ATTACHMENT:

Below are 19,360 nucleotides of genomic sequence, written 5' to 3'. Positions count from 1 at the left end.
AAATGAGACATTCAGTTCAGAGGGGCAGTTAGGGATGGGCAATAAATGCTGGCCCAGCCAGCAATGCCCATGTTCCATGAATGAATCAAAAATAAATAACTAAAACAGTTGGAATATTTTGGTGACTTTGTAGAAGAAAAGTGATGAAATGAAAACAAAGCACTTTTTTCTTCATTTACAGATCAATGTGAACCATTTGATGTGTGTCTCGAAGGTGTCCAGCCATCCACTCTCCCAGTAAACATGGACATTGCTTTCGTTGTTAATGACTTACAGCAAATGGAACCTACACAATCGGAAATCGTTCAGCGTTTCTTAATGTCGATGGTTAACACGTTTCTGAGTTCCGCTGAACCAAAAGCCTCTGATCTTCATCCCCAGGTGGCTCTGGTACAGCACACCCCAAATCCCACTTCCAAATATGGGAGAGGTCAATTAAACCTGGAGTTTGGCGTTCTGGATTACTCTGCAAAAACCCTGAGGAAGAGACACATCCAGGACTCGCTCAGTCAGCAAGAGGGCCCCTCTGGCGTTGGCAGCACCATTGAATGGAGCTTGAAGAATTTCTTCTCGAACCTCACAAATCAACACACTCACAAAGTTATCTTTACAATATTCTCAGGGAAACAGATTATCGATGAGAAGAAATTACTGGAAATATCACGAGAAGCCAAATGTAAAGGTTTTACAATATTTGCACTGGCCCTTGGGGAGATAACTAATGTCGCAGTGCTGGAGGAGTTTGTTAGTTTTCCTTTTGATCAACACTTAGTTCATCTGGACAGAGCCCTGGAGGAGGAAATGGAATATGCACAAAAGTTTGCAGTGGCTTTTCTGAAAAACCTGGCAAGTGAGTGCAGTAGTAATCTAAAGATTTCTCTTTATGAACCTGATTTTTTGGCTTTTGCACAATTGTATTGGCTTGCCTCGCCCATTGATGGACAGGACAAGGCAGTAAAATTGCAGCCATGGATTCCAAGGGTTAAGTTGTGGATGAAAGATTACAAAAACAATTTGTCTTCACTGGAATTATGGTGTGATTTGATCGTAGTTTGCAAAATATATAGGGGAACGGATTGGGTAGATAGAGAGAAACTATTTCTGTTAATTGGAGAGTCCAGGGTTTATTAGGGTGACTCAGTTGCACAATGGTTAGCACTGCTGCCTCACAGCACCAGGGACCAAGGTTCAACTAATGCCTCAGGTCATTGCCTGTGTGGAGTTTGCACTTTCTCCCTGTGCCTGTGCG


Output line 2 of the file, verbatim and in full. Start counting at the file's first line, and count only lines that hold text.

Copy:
AAATGAGACATTCAGTTCAGAGGGGCAGTTAGGGATGGGCAATAAATGCTGGCCCAGCCAGCAATGCCCATGTTCCATGAATGAATCAAAAATAAATAACTAAAACAGTTGGAATATTTTGGTGACTTTGTAGAAGAAAAGTGATGAAATGAAAACAAAGCACTTTTTTCTTCATTTACAGATCAATGTGAACCATTTGATGTGTGTCTCGAAGGTGTCCAGCCATCCACTCTCCCAGTAAACATGGACATTGCTTTCGTTGTTAATGACTTACAGCAAATGGAACCTACACAATCGGAAATCGTTCAGCGTTTCTTAATGTCGATGGTTAACACGTTTCTGAGTTCCGCTGAACCAAAAGCCTCTGATCTTCATCCCCAGGTGGCTCTGGTACAGCACACCCCAAATCCCACTTCCAAATATGGGAGAGGTCAATTAAACCTGGAGTTTGGCGTTCTGGATTACTCTGCAAAAACCCTGAGGAAGAGACACATCCAGGACTCGCTCAGTCAGCAAGAGGGCCCCTCTGGCGTTGGCAGCACCATTGAATGGAGCTTGAAGAATTTCTTCTCGAACCTCACAAATCAACACACTCACAAAGTTATCTTTACAATATTCTCAGGGAAACAGATTATCGATGAGAAGAAATTACTGGAAATATCACGAGAAGCCAAATGTAAAGGTTTTACAATATTTGCACTGGCCCTTGGGGAGATAACTAATGTCGCAGTGCTGGAGGAGTTTGTTAGTTTTCCTTTTGATCAACACTTAGTTCATCTGGACAGAGCCCTGGAGGAGGAAATGGAATATGCACAAAAGTTTGCAGTGGCTTTTCTGAAAAACCTGGCAAGTGAGTGCAGTAGTAATCTAAAGATTTCTCTTTATGAACCTGATTTTTTGGCTTTTGCACAATTGTATTGGCTTGCCTCGCCCATTGATGGACAGGACAAGGCAGTAAAATTGCAGCCATGGATTCCAAGGGTTAAGTTGTGGATGAAAGATTACAAAAACAATTTGTCTTCACTGGAATTATGGTGTGATTTGATCGTAGTTTGCAAAATATATAGGGGAACGGATTGGGTAGATAGAGAGAAACTATTTCTGTTAATTGGAGAGTCCAGGGTTTATTAGGGTGACTCAGTTGCACAATGGTTAGCACTGCTGCCTCACAGCACCAGGGACCAAGGTTCAACTAATGCCTCAGGTCATTGCCTGTGTGGAGTTTGCACTTTCTCCCTGTGCCTGTGCG